Definitely TE Lawrence’s “Seven Pillars of Wisdom”. I bought it, I read the first page then I haven’t gone back to it. I really should.

My favourite film…

A toss up between Star Wars (I was 5 when this came out, no one had ever seen anything like it) and Monty Python and The Holy Grail. Very, very funny – I could almost recite it word for word. The Knights who say “ni” is genius, as is the witch scene, which I show Year 7 students about the complete lack of any sense when it came to witch hunting. Having studied the 17th Century witch craze at university, it is a pretty accurate portrayal of the mass hysteria which infected Europe.

My Favourite TV series…

I do love Have I Got News for You and have watched it for as long as I can remember. It hasn’t been the same during lockdown with no studio audience. I enjoy a read of Private Eye so this has a similar theme.

My favourite piece of music…

I do love Elgar’s cello concerto played by Jacqueline Du Pre, who of course lost her ability to play after contracting a debilitating disease from which she sadly died. I also love anything and everything by The White Stripes. Jack White is another genius, but sadly not when he did the James Bond theme tune.

The last TV programme that made me cry…

My wife gets emotional about TV and films, I don’t unless it is a real life story. I don’t cry, but I can be very upset by the news, the horrible incident recently at the Tate Modern being a good example. Having kids makes you just that bit more emotional.

My guiltiest cultural pleasure…

I love a Top Gear/Grand Tour special with Clarkson, Hammond and May when they are travelling across countries. It is very un-PC and frankly I don’t agree with some of their views, but I do like the camaraderie and their relationships.

If I could own one painting…

I wouldn’t want to own it but I once saw the Ivan the Terrible painting when he has just killed his own son, which is massively harrowing and had a profound effect on me. I would love to have a Turner painting, something like The Fighting Temeraire, of an old wooden warship being towed to its final resting place by a modern iron paddle boat. I also love anything by Hogarth, and because they are prints, you can own them!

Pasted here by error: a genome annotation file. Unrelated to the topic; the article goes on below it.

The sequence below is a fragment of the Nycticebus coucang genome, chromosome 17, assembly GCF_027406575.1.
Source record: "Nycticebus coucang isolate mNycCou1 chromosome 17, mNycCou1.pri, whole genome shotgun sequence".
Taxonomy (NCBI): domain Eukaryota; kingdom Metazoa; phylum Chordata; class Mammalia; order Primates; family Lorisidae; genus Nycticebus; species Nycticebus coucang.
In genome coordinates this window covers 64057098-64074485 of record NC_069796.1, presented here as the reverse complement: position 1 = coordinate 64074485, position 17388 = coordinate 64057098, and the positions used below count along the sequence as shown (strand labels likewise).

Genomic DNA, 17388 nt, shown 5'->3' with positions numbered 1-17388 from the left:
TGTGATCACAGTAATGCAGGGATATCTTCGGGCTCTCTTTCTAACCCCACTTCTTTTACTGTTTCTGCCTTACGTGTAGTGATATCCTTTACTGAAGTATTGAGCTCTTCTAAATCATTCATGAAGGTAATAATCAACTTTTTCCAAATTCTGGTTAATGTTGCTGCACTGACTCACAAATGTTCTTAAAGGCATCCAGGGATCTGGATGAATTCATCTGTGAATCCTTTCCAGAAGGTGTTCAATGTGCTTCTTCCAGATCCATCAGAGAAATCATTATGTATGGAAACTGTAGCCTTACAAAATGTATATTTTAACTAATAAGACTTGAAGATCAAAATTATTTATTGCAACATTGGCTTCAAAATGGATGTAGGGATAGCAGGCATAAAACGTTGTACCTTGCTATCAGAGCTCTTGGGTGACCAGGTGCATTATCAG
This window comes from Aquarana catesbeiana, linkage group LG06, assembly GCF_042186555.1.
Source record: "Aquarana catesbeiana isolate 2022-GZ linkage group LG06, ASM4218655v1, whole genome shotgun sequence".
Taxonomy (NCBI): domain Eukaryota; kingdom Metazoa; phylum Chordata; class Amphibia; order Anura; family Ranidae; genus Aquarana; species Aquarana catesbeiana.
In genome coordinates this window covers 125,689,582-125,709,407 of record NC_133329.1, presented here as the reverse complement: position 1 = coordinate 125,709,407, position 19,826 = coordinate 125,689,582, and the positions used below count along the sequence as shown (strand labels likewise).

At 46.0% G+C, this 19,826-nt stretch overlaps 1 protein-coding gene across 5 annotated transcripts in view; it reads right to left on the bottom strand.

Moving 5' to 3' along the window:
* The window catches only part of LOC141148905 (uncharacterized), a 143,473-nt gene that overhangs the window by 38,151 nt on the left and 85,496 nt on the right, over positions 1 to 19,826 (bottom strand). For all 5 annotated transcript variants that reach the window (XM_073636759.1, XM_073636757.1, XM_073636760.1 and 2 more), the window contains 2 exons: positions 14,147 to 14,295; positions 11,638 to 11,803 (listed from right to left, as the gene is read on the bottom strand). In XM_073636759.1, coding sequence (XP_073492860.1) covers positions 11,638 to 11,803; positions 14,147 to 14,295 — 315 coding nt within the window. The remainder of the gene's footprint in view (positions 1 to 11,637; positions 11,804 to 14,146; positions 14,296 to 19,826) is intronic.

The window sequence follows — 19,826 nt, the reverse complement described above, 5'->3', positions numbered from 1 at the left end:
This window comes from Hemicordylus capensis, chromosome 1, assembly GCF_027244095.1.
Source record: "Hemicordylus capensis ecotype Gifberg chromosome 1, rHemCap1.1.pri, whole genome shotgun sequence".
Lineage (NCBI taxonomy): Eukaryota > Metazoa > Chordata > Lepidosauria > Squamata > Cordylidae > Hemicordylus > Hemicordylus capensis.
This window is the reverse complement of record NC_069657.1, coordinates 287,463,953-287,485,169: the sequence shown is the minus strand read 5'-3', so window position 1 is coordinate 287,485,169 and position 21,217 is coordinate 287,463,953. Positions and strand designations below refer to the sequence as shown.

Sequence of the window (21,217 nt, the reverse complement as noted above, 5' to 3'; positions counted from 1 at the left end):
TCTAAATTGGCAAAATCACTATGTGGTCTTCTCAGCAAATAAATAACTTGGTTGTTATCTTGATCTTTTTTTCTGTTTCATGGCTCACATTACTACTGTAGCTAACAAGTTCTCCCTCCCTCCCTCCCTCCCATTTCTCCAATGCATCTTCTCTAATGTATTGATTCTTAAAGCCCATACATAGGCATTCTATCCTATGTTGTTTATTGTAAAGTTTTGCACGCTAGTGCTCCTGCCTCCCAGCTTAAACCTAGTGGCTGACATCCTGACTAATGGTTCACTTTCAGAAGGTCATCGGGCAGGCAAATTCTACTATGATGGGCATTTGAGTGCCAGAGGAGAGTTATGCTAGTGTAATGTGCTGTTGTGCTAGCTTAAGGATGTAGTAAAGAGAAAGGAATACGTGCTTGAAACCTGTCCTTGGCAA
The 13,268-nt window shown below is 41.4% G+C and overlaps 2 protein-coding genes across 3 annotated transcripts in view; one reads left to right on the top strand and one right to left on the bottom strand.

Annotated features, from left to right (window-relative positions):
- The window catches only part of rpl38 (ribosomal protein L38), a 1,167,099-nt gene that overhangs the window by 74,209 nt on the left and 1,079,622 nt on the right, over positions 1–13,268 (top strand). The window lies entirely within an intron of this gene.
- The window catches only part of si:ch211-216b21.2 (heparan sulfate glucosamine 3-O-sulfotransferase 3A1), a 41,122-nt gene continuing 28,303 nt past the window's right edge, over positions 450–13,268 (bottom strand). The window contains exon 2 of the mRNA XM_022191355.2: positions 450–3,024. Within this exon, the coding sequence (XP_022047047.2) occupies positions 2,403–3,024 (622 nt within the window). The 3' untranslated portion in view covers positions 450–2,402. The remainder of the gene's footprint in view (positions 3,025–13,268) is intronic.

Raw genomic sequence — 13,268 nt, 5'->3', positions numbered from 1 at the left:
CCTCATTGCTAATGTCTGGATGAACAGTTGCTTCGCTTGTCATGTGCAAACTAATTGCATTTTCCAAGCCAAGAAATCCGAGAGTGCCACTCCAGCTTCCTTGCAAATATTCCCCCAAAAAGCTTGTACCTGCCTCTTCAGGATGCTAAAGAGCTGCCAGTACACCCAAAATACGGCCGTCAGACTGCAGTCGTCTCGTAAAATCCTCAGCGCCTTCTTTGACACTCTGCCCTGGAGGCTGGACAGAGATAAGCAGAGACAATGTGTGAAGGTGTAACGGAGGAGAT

The Instrument I wish I had learnt…

I didn’t enjoy the clarinet for 5 years. I wish I had learnt the electric guitar – I could have been like Marty McFly or Jack White.

The Music that cheers me up…

Anything bouncy which motivates me to exercise does a great job of buoying me up. There is a terrific Ministry of Sound mix for runners which I have listened to in gyms and airports all over the world when travelling to recruit students!

The Place I feel happiest…

There is a small dot on the north coast of Cornwall called Trevose Head. Since the age of 5 I have gone there every year, firstly with my grandparents, then with my parents and now with my family. On the 4th tee on the short course, on top of the hill, next to the remains of the church of St Constantine is where I learnt to play golf. My children now play too. I remember my Granddad always used to break open the hard-boiled sweets and chocolate, and I now do exactly the same with my kids. Another way to look at it is with the poem “Seaside Golf” by Sir John Betjeman, who sums it up superbly.

The Film / Play I walked out of…

I have never done so! I have fallen asleep though in some with the children. The Princess and the Frog I slept throughout, much to my daughters’ massive irritation. Mind you, my father did the same in Star Wars, so it must run in the family.

I am having a dinner party, I will invite these artists and authors…

Winston Churchill (he was an author) Benjamin Disraeli (as was he), Cate Blanchett (who I have a bit of a crush on), and Shane Warne (a bit loose but I have read his autobiography and he is my favourite cricketer of all time).

And I will put on this music…

Something funky or some Motown. Craig Charles used to do a brilliant show on Radio 6 on a Friday night called his Funk and Soul Night. It was…funky. Winston wouldn’t like it, but hey…

I wasted an evening…

On the Xbox playing Red or Dead II (being a cowboy in the Wild West). I like gaming but it wastes so much time that I don’t have. It does switch my brain off though and I need that.

Underrated…

The Marvel comics: the stories are brilliant, hugely diverse and interlink with each other. They are also extremely detailed and wide ranging. I still like to pick up a copy every now and again and my son has just got into them too.

Overrated…

Glastonbury – or as we used to know it in Bristol, where we didn’t like the traffic and crowds, the Pilton Pop Festival. Massively crowded, muddy, everyone steals your stuff, you cannot see anything and when you do it is a rubbish set, then you get lost for ages and mugged on your way back to your tent which is over a mile away and nowhere near a loo. Stay at home and watch it on your TV, go to the fridge to get a drink and use your own loo in comfort. Live gigs though are different.

 

Read all of our ‘My Cultural Life’ entries here.